Owners can use Apple Wallet on their iPhone or Apple Watch, or some Google Pixel devices, to unlock their Rivian or share keys with family or friends—or give what amounts to a day pass for their vehicle. 

2025 Rivian R1 lineup

2025 Rivian R1 lineup

Deliveries of the second-gen R1 family start this Friday, June 7, with the 2025 Rivian R1T starting at $71,700 (including $1,800 destination) and the 2025 Rivian R1S starting at $77,700. The lineup tops out for now with Tri-Motor Max Pack versions, costing $101,700 in R1T form and $107,700 in R1S form. Quad-Motor Max Pack models haven’t yet been priced and will be coming a bit later. Rivian’s offering them in Adventure and Ascend trims, with precise feature differences yet to come. The Dual-Motor and Performance Dual-Motor will be only offered in Adventure trim, while the Tri-Motor and Quad-Motor are only offered in Ascend trim.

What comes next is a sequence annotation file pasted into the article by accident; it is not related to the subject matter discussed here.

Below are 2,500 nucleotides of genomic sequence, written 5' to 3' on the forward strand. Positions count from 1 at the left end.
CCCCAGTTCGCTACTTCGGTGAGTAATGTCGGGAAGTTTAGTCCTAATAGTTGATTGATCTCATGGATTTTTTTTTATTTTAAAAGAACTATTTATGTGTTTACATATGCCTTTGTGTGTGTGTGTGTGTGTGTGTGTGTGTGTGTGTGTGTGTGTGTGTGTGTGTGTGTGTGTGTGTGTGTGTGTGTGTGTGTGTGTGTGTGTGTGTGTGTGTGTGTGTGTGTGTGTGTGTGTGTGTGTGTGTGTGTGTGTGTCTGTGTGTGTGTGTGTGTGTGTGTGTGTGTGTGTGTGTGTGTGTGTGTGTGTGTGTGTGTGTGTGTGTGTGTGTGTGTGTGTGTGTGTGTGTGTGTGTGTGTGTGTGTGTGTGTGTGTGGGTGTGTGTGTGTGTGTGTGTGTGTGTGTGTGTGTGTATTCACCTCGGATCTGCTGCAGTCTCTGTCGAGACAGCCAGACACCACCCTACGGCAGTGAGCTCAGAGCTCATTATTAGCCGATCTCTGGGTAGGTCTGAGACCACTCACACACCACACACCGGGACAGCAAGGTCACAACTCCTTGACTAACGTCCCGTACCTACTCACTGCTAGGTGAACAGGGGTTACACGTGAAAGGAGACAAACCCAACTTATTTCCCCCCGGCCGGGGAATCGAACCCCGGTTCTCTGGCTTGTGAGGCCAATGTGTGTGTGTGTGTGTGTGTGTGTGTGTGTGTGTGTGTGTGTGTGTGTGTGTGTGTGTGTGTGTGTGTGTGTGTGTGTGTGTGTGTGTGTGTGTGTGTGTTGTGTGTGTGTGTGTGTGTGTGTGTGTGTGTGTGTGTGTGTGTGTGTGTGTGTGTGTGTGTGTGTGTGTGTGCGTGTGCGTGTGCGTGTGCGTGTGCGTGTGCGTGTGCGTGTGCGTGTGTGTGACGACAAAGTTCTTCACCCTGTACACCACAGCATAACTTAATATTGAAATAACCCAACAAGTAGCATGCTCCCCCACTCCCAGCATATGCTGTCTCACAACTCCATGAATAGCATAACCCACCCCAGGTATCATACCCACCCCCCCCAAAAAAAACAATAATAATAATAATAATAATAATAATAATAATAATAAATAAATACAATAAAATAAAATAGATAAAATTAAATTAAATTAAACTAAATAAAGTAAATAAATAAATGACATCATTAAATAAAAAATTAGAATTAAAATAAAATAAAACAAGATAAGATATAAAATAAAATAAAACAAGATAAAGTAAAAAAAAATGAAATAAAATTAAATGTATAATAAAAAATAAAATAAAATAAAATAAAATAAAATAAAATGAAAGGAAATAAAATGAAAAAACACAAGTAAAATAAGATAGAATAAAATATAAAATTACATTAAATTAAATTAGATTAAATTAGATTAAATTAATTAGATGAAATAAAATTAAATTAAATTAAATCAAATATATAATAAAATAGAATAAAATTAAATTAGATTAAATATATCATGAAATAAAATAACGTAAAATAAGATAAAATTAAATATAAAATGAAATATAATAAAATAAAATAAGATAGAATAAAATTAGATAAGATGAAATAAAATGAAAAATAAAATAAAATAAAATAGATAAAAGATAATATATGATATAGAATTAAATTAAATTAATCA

Meanwhile, final development stages continue on Rivian’s R2 lineup—truly its lifeline for survival. The R2 will likely share the R1’s motor systems and more, but otherwise it will push the envelope in many respects toward mass-market affordability, profitability, and the company’s viability, long-term. Based on what I see here, and what it can roll out to the R1 family, there’s a lot of hope the company can and will deliver that in spades. 

Rivian provided Seattle accommodations and some healthy meals to help facilitate this review.